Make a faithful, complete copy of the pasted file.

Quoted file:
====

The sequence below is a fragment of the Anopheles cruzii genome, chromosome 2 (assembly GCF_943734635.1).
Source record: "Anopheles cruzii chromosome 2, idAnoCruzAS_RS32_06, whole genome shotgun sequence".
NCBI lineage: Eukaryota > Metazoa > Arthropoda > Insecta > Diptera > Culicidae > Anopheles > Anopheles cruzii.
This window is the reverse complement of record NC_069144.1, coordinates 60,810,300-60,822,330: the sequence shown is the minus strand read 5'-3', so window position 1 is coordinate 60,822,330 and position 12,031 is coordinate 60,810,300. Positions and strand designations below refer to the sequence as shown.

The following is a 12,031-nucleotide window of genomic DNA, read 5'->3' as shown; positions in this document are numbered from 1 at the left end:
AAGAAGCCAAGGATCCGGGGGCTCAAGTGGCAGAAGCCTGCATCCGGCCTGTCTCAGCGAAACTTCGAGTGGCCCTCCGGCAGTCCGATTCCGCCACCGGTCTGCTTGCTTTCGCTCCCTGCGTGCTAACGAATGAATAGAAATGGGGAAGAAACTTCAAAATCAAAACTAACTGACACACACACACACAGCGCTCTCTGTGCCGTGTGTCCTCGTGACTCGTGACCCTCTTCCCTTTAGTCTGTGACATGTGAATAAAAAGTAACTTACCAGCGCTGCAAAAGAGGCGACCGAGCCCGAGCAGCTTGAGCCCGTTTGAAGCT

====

The sequence below is a fragment of the Anopheles cruzii genome, chromosome 2 (assembly GCF_943734635.1).
Source record: "Anopheles cruzii chromosome 2, idAnoCruzAS_RS32_06, whole genome shotgun sequence".
NCBI lineage: Eukaryota > Metazoa > Arthropoda > Insecta > Diptera > Culicidae > Anopheles > Anopheles cruzii.
This window is the reverse complement of record NC_069144.1, coordinates 60,810,300-60,822,330: the sequence shown is the minus strand read 5'-3', so window position 1 is coordinate 60,822,330 and position 12,031 is coordinate 60,810,300. Positions and strand designations below refer to the sequence as shown.

The following is a 12,031-nucleotide window of genomic DNA, read 5'->3' as shown; positions in this document are numbered from 1 at the left end:
AAGAAGCCAAGGATCCGGGGGCTCAAGTGGCAGAAGCCTGCATCCGGCCTGTCTCAGCGAAACTTCGAGTGGCCCTCCGGCAGTCCGATTCCGCCACCGGTCTGCTTGCTTTCGCTCCCTGCGTGCTAACGAATGAATAGAAATGGGGAAGAAACTTCAAAATCAAAACTAACTGACACACACACACACAGCGCTCTCTGTGCCGTGTGTCCTCGTGACTCGTGACCCTCTTCCCTTTAGTCTGTGACATGTGAATAAAAAGTAACTTACCAGCGCTGCAAAAGAGGCGACCGAGCCCGAGCAGCTTGAGCCCGTTTGAAGCT